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Michael Bauer Comes Out In Favor of Abolishing Tipping

The Chron's powerful food critic: "It's time for tips to make a graceful exit."

Bay Area restaurants from high-end (BenuCoiAtelier Crenn) to casual (Trou Normand, CaminoAster) have been taking the leap, and now San Francisco Chronicle food critic Michael Bauer is putting his weight behind them: "It's time for tips to make a graceful exit." In an editorial this morning for the Chron, Bauer argues that "a new tipping paradigm is forming in the Bay Area, and I'm all for it. It feels good to know the price on the menu is actually the price I'm paying, no calculating necessary. It's civilized—and the wave of the future."

Like many area restaurateurs and commentators, Bauer has borne witness to the potential havoc wrought by the increase in San Francisco and Oakland's minimum wage over the next three years (it'll gradually rise to $15 per hour in SF from now until 2018, and hit $12.25 per hour in Oakland next month). Because the state of California doesn't have a tip credit, allowing restaurateurs to pay servers a lower base wage and make up the rest of the minimum with tips, the new paradigm means that servers and bartenders could end up making three to four times what their back-of-house counterparts make. (Indeed, a recent survey showed that bartenders in SF are the nation's highest-paid, making $11 more per hour than their counterparts in NYC.) As Bauer puts it, "The waiters are compensated even better than they were before. The rest of the crew remains in the shadows. It's such a wide margin between the front and back of the houses that restaurants are trying to figure out ways to deal with the situation fairly and still eke out a profit."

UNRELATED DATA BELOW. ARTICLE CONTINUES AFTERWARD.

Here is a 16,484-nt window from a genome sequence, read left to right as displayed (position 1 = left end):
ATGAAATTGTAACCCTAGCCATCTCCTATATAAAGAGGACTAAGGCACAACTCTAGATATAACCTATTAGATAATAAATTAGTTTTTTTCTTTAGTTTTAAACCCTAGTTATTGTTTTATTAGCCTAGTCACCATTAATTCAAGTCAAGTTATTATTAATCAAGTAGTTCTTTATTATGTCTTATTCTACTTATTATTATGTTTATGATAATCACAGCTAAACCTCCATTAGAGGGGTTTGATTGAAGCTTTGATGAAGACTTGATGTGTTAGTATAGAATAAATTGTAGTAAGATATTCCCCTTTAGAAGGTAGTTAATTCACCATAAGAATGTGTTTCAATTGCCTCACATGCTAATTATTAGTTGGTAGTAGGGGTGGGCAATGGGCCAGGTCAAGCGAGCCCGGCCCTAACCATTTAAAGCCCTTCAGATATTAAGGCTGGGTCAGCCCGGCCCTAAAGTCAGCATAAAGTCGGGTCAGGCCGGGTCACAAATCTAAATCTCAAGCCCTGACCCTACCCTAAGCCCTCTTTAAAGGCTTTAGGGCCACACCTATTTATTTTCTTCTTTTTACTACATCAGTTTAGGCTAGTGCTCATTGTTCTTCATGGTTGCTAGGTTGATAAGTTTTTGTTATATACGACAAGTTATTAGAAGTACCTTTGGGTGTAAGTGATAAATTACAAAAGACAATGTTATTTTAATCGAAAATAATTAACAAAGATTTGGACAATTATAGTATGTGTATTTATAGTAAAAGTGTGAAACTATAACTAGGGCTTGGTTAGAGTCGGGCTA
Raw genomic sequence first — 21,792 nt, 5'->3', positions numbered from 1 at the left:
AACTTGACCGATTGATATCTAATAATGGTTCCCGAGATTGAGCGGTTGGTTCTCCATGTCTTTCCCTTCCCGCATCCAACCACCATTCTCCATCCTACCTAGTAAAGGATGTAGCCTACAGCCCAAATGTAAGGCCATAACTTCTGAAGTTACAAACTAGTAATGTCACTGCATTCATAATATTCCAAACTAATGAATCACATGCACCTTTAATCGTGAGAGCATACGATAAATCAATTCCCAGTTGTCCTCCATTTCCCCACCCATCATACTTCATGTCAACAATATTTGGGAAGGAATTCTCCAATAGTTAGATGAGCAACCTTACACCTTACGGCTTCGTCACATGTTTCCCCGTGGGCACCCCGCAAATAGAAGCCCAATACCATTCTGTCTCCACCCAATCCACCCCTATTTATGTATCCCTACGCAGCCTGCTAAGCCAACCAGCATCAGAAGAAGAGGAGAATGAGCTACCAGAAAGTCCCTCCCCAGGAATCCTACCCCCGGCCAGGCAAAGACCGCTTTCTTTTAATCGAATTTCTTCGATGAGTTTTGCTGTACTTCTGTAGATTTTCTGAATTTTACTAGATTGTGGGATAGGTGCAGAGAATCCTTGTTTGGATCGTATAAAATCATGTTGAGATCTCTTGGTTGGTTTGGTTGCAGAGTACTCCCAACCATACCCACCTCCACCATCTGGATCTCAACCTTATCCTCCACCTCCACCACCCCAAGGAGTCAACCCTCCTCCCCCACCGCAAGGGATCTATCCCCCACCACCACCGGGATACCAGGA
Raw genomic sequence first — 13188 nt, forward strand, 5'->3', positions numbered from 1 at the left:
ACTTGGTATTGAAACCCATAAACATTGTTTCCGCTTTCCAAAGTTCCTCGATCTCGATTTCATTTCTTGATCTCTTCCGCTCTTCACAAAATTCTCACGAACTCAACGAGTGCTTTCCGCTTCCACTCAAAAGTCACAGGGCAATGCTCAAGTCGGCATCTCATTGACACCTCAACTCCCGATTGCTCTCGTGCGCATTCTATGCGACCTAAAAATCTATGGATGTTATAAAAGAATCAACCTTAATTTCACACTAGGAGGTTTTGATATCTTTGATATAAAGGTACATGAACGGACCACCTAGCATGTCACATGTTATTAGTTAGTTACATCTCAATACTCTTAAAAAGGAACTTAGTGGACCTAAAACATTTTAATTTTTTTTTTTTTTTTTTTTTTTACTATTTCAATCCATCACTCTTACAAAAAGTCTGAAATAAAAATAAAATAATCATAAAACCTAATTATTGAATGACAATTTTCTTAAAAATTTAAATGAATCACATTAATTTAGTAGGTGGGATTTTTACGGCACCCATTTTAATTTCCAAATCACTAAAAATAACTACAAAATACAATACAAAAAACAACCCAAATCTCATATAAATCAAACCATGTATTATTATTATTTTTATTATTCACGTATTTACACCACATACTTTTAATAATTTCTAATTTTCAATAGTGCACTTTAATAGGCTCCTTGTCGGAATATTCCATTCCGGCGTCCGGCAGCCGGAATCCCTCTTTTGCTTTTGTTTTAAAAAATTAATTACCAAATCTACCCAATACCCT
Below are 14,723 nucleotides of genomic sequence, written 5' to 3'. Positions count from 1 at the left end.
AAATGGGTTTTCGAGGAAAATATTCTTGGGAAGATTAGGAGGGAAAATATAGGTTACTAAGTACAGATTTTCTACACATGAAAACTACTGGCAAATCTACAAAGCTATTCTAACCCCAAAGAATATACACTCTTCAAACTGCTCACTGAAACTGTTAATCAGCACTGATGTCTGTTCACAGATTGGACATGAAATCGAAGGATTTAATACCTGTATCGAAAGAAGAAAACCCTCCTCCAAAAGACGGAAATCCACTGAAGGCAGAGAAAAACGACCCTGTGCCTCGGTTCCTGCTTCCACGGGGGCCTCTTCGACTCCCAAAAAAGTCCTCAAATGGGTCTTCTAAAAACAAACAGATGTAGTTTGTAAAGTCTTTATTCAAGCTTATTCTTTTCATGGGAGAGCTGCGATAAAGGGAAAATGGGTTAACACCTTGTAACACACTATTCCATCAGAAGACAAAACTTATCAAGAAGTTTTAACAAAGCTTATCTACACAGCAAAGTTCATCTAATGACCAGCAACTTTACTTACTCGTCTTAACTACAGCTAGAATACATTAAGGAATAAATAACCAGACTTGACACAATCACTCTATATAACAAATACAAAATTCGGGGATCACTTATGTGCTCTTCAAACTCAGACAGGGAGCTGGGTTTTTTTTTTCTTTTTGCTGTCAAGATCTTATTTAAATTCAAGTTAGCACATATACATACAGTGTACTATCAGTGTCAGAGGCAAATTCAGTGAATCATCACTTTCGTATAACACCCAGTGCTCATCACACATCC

While restaurants have floated solutions ranging from a service charge to a hybrid model, Bauer is of the opinion that the service-included model used at Camino, Bar Agricole, and Trou Normand, among others, is the gold standard. And for those who believe that ending tipping will significantly decrease the quality of service, Bauer disagrees: "An incompetent waiter isn't going to get better by dangling the possibility of a tip in front of her, nor is a surly server going to change his attitude because he knows a tip is coming at the end of the meal. Professional waiters are like good artists, writers and performers—they are driven by an appreciation of what they do. Of course, as in any other profession, compensation should somehow be tied to performance."

Given area restaurants' fear of offending Bauer and the older, largely more hidebound crowd that follows his reviews, this is definitely a sea change, and Bauer knows it, saying that he expects "most places, at least in San Francisco, will probably follow this lead in the next year." With such a major salvo in favor of the tipless model, diners can expect even more Bay Area restaurants to come into the fold in short order.

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